|Town or city||Turin|
|Current tenants||Museo Nazionale del Cinema|
|Architectural||167.5 metres (550 ft)|
|Design and construction|
Construction began in 1863, soon after Italian unification, and was completed in 1889, after the architect's death. Originally conceived of as a synagogue, it now houses the Museo Nazionale del Cinema, and is the tallest museum in the world.
The building was conceived and constructed as a synagogue. The Jewish community of Turin had enjoyed full civil rights since 1848, and at the time the construction of the synagogue began, Turin was the capital of the new Italian state, a position it held only from 1860 to 1864. The community, with a budget of 250,000 lire and the intention of having a building worthy of a capital city, hired Antonio Antonelli. Antonelli had recently added a 121-metre-high dome and spire to the seventeenth-century Basilica of San Gaudenzio in Novara and promised to build a synagogue for 280,000 lire.
The relationship between Antonelli and the Jewish community was not happy. He proposed a series of modifications which raised the final height to 167.5 meters, over 46 meters higher than the dome in the original design. Such changes, in addition to greater costs and construction time than were originally anticipated, did not please the Jewish community and construction was halted in 1869, with a provisional roof.
With the removal of the Italian capital to Florence in 1864, the community shrank, but costs and Antonelli's ambition continued to rise. In 1876, the Jewish community, which had spent 692,000 lire for a building that was still far from finished, announced that it was withdrawing from the project. The people of Turin, who had watched the synagogue rise skyward, demanded that the city take over the project, which it did. An exchange was arranged between the Jewish community and the city of Turin for a piece of land on which a handsome Moorish Revival synagogue was quickly built. The Mole was dedicated to Victor Emmanuel II. Antonelli again began construction, which took the height to 146, 153, and finally 167.5 meters (550 feet). From 1908 to 1938, the city used it to house its Museum of the Risorgimento, which was moved to the Palazzo Carignano in 1938.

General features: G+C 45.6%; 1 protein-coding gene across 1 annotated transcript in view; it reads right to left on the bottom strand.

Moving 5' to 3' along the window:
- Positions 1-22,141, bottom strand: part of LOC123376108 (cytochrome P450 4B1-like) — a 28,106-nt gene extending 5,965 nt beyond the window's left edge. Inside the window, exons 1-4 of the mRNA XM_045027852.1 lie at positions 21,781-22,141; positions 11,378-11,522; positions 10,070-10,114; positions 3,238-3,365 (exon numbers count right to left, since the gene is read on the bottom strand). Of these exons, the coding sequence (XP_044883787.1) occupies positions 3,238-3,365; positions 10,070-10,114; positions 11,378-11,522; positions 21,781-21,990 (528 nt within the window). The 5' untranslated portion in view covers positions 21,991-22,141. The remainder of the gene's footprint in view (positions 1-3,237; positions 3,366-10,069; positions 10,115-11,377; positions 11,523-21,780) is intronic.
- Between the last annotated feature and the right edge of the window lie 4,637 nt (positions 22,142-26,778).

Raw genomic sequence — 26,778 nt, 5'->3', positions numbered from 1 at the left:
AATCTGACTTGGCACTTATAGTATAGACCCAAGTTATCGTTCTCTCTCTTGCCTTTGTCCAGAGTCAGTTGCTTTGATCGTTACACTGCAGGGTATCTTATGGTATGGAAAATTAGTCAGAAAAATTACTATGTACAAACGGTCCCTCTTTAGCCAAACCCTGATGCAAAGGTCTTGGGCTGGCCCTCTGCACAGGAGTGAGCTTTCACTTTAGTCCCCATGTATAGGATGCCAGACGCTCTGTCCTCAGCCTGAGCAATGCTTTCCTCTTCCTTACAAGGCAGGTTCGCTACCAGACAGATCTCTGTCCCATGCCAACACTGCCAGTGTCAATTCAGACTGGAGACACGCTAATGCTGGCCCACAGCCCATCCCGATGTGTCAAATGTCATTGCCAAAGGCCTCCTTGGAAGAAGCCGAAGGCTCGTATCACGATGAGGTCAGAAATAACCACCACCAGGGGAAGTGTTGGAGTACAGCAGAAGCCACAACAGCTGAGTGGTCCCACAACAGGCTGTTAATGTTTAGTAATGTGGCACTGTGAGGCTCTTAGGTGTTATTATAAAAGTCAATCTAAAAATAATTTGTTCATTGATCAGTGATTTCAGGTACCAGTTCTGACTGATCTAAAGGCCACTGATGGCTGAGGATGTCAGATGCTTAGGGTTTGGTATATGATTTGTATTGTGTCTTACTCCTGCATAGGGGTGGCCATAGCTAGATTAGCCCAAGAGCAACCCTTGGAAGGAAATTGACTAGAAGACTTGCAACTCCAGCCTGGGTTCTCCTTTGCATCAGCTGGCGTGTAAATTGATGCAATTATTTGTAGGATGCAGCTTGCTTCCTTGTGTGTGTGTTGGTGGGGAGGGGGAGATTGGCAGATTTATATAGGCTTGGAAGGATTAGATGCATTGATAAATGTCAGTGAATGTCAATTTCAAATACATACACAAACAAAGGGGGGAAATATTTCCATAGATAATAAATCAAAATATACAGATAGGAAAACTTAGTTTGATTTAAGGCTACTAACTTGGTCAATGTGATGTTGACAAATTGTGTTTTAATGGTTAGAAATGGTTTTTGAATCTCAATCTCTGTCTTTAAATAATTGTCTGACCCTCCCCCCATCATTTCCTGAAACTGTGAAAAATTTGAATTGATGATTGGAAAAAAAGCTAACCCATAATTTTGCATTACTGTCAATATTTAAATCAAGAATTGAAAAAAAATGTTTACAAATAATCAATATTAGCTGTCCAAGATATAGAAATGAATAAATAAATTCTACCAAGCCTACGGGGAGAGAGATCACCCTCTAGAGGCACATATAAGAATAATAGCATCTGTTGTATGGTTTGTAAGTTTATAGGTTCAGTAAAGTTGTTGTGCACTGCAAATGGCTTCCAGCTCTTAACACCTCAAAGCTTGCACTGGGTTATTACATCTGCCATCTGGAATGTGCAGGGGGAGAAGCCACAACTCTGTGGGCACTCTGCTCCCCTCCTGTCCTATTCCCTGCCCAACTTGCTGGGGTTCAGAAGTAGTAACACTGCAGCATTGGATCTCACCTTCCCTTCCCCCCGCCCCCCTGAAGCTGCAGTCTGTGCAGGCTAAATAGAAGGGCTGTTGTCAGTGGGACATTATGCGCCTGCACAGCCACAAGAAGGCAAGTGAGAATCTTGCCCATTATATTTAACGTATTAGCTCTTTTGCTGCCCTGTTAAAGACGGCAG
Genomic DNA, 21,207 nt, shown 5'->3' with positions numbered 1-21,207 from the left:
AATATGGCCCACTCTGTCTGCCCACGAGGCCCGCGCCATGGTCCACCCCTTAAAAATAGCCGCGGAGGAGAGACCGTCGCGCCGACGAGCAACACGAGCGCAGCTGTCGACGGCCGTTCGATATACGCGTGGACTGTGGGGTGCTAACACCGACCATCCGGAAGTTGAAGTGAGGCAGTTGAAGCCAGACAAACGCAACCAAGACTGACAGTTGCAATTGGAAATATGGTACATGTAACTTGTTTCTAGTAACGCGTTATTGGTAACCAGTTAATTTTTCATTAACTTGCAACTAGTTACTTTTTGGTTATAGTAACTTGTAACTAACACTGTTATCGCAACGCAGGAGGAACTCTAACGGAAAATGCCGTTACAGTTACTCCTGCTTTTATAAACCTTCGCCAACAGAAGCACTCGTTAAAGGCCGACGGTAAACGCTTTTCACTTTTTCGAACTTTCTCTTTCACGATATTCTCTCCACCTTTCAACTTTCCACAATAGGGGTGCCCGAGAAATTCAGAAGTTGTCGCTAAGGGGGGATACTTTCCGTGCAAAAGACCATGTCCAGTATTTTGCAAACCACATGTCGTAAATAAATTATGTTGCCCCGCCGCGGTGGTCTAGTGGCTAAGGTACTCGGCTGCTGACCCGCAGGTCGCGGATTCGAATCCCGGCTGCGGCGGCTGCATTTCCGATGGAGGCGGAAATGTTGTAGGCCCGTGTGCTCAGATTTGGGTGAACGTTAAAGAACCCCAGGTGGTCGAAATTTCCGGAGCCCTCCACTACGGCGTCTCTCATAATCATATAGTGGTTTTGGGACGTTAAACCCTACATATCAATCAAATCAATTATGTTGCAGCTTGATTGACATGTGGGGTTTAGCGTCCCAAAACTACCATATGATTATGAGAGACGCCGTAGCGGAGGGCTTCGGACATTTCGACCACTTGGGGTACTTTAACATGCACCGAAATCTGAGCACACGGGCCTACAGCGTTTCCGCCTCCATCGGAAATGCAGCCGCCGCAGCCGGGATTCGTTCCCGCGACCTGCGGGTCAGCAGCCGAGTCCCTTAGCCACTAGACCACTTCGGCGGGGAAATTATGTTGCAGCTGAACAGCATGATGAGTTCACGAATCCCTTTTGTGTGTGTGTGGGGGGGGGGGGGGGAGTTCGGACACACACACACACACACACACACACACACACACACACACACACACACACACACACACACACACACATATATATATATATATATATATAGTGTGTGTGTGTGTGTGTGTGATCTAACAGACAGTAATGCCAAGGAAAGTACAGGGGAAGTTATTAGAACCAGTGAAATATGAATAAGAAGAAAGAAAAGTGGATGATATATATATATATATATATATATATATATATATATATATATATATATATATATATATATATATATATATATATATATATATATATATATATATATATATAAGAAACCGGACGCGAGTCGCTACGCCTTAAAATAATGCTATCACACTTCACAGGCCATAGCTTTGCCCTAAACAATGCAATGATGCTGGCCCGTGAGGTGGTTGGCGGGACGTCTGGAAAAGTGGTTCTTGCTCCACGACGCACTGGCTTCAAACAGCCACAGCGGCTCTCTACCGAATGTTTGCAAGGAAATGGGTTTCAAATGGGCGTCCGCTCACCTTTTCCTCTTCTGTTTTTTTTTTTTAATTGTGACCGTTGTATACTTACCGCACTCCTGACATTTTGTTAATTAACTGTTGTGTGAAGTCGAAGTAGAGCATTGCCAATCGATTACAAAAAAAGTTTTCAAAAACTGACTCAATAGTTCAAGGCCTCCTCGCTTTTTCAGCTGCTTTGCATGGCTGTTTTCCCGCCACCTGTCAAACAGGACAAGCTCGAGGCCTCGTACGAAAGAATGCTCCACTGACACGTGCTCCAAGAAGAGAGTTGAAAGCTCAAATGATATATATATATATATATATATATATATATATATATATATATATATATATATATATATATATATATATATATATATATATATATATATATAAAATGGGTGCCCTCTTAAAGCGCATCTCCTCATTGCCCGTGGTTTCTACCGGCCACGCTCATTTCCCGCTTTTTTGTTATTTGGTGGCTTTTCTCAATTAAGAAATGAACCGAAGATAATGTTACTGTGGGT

On 23 May 1953 a violent cloudburst, accompanied by a tornado, destroyed the uppermost 47 metres of the pinnacle, which was rebuilt in 1961 as a metal structure faced with stone.
Since 2000, the building has housed the Museo Nazionale del Cinema (National Museum of Cinema). The Mole appears on the reverse of the two-cent Italian euro coins and was the inspiration for the official emblem of the 2006 Winter Olympics, as well as those of the 2005 World Bocce Championships and the 2006 World Fencing Championships.
In popular culture
The Mole was featured in the fourth leg of The Amazing Race 20.
The building (including the interior with its Museum of Cinema) was used extensively in the 2004 Italian film Dopo Mezzanotte (After Midnight).
- Meek, H.A. (1995). The Synagogue. London: Phaidon. pp. 201–202.
- H.A. Meek, The Synagogue, Phaidon, London, 1995, p.202
- "Juventus - Torino".
|Wikimedia Commons has media related to Mole Antonelliana.|
- Website of the National Museum of Film (in English)
- The History of the Mole on the Piedmont Regional Site
- Logos of Turin 2006 Winter Olympics and Turin candidacy